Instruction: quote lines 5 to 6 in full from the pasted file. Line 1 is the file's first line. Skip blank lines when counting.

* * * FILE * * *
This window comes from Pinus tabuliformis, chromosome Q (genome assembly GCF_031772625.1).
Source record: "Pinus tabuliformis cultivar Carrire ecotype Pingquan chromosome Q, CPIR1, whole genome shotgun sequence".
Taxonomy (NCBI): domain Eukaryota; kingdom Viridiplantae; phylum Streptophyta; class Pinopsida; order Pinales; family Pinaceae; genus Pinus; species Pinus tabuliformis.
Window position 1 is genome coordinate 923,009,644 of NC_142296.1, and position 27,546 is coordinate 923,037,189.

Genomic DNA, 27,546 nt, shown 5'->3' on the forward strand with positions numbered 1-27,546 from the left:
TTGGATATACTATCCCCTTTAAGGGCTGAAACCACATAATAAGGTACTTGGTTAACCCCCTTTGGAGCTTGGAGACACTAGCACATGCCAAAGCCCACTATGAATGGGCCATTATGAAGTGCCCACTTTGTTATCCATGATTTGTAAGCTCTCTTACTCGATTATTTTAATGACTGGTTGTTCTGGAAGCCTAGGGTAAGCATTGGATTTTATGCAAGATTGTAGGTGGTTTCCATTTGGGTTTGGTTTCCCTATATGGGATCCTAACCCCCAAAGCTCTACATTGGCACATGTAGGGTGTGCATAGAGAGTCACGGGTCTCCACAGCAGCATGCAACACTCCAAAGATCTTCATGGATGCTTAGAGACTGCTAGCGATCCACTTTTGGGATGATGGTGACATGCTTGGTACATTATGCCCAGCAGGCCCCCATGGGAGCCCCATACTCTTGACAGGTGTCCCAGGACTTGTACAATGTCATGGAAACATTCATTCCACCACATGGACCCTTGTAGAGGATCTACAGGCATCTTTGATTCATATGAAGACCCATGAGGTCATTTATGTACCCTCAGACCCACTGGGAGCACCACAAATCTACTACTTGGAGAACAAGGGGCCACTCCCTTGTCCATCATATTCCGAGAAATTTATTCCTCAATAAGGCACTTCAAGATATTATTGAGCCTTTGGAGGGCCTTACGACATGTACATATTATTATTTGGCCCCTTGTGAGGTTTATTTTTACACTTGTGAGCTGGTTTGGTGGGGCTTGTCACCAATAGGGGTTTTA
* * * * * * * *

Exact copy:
Genomic DNA, 27,546 nt, shown 5'->3' on the forward strand with positions numbered 1-27,546 from the left:
TTGGATATACTATCCCCTTTAAGGGCTGAAACCACATAATAAGGTACTTGGTTAACCCCCTTTGGAGCTTGGAGACACTAGCACATGCCAAAGCCCACTATGAATGGGCCATTATGAAGTGCCCACTTTGTTATCCATGATTTGTAAGCTCTCTTACTCGATTATTTTAATGACTGGTTGTTCTGGAAGCCTAGGGTAAGCATTGGATTTTATGCAAGATTGTAGGTGGTTTCCATTTGGGTTTGGTTTCCCTATATGGGATCCTAACCCCCAAAGCTCTACATTGGCACATGTAGGGTGTGCATAGAGAGTCACGGGTCTCCACAGCAGCATGCAACACTCCAAAGATCTTCATGGATGCTTAGAGACTGCTAGCGATCCACTTTTGGGATGATGGTGACATGCTTGGTACATTATGCCCAGCAGGCCCCCATGGGAGCCCCATACTCTTGACAGGTGTCCCAGGACTTGTACAATGTCATGGAAACATTCATTCCACCACATGGACCCTTGTAGAGGATCTACAGGCATCTTTGATTCATATGAAGACCCATGAGGTCATTTATGTACCCTCAGACCCACTGGGAGCACCACAAATCTACTACTTGGAGAACAAGGGGCCACTCCCTTGTCCATCATATTCCGAGAAATTTATTCCTCAATAAGGCACTTCAAGATATTATTGAGCCTTTGGAGGGCCTTACGACATGTACATATTATTATTTGGCCCCTTGTGAGGTTTATTTTTACACTTGTGAGCTGGTTTGGTGGGGCTTGTCACCAATAGGGGTTTTA